Heliatek Achieves World Record 12% Efficiency For Organic Solar Cell
Heliatek announce a record breaking 12.0% cell efficiency for its organic solar cells. This world record, established in cooperation with the University of Ulm and TU Dresden, was measured by the accredited testing facility SGS. The measurement campaign at SGS also validated the superior low light and high temperature performances of organic photovoltaics compared to traditional solar technologies.The 12.0% record cell on a standard size of 1.1 cm² combines two patented absorber materials, which convert light of different wavelengths. Using two different absorber materials creates a stronger absorption of photons and improves energetic utilization through a higher photovoltage. Thanks to OPV’s unique behavior at high temperatures and low light conditions, this 12% efficiency is comparable to about 14% to 15% efficiency for traditional solar technologies like crystalline silicon and thin film PV. Whereas those technologies significantly lose cell efficiency with rising temperatures and decreasing solar irradiation, organic cells increase their efficiency in these conditions leading to a much higher energy harvesting in real life environments.
“We are pleased to continue to lead the OPV industry with this landmark achievement. Our continuous progress comforts us in our ability to reach 15% efficiency by 2015 and gradually transfer our record efficiencies into Heliatek’s roll-to-roll production line. We manufacture solar films and not solar panels. Our customers in the building and construction material industry, in automotive and in light structures, such as shading and street furniture, are integrating these solar films as energy harvesting components to increase the functionality of their products,” commented Thibaud Le Séguillon, CEO of Heliatek.
Dr. Martin Pfeiffer, co-founder and CTO of Heliatek, added: “Achieving an unprecedented 12% OPV efficiency is a clear validation of Heliatek’s choice not to focus on printed polymers but to go with vacuum deposited oligomers. This technology has been used successfully for OLED displays over the last decade. Vacuum deposition allows for extremely thin yet homogeneous layers down to 5 nm – that is only one ten thousandth of a human hair or twice the size of a strand of a human DNA. With this well-controlled, ultra-thin film process we can deposit a large number of layers on top of each other creating tandem, or even triple junction cells, to absorb a broader spectrum of light.”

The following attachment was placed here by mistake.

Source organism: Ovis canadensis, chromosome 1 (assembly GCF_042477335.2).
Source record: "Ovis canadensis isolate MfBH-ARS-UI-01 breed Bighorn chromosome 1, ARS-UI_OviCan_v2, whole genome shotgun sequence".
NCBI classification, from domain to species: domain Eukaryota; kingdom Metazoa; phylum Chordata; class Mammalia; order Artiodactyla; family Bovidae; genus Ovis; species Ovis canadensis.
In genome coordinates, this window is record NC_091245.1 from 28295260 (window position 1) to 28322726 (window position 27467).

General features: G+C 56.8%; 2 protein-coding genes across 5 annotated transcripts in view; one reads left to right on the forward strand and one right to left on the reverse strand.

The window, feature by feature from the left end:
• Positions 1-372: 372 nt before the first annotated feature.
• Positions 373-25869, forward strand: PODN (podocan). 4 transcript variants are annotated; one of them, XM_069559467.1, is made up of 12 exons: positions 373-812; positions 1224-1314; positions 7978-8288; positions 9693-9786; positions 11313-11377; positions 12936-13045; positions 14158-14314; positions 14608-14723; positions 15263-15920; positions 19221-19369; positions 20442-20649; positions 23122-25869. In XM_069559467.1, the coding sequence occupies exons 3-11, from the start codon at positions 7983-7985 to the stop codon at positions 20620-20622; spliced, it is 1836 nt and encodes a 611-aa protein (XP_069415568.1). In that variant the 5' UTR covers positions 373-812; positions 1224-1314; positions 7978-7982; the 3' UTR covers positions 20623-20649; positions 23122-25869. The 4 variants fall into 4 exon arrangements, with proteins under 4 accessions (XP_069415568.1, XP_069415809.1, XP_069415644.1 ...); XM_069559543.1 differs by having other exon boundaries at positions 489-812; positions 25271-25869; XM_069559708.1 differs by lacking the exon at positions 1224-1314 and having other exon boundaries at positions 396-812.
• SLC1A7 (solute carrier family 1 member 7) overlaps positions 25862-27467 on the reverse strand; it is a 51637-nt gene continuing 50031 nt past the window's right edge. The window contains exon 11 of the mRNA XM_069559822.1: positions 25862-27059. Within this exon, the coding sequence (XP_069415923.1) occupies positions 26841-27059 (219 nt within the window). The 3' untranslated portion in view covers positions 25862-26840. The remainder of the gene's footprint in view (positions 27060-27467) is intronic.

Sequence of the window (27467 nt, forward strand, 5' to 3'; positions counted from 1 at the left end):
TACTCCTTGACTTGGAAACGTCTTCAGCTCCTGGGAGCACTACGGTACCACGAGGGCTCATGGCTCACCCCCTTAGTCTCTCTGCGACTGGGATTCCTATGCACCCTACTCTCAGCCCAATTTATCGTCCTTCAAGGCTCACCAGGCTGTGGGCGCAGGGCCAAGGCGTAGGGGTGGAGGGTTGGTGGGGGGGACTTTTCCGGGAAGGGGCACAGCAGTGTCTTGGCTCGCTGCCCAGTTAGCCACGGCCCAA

The ultrathin Heliatek solar films will be produced in different transparency levels enabling building glass to harvest energy
The new world record efficiency for OPV improves the prior record of 10.7%, which was also set by Heliatek just nine months ago. To achieve this latest leap in cell efficiency, Heliatek capitalized on its in-house R&D know-how and its strong ties to leading universities in the field of OPV. One of the two absorbers was developed and synthesized by Ulm University’s Institute of Organic Chemistry II and Advanced Materials, headed by Prof. Peter Bäuerle, co-founder of Heliatek. The cooperation also encompassed Prof. Karl Leo (co-founder of Heliatek) and Dr. Moritz Riede of the ‘Institut für Angewandte Photophysik’ of ‘TU Dresden’. The world record was enabled by significant R&D support from the German Ministry of Education and Research (BMBF-Project LOTsE #03EK3505E), the EU FP7 Program (Project X10D #287818), and the German Research Foundation (DFG Priority Program #1355).
Heliatek’s OPV technology based on small molecules (oligomers) is currently being transferred to commercial production. The first production line was launched in spring 2012 and Heliatek Solar Films are already being delivered to industry partners for product development. The commercialization of first partner applications with integrated Heliatek Solar Films as energy harvesting components is expected in late 2013. In parallel, Heliatek has launched a financing round to raise €60 million from current and new investors for a new roll-to-roll volume production line to draw on economies of scale.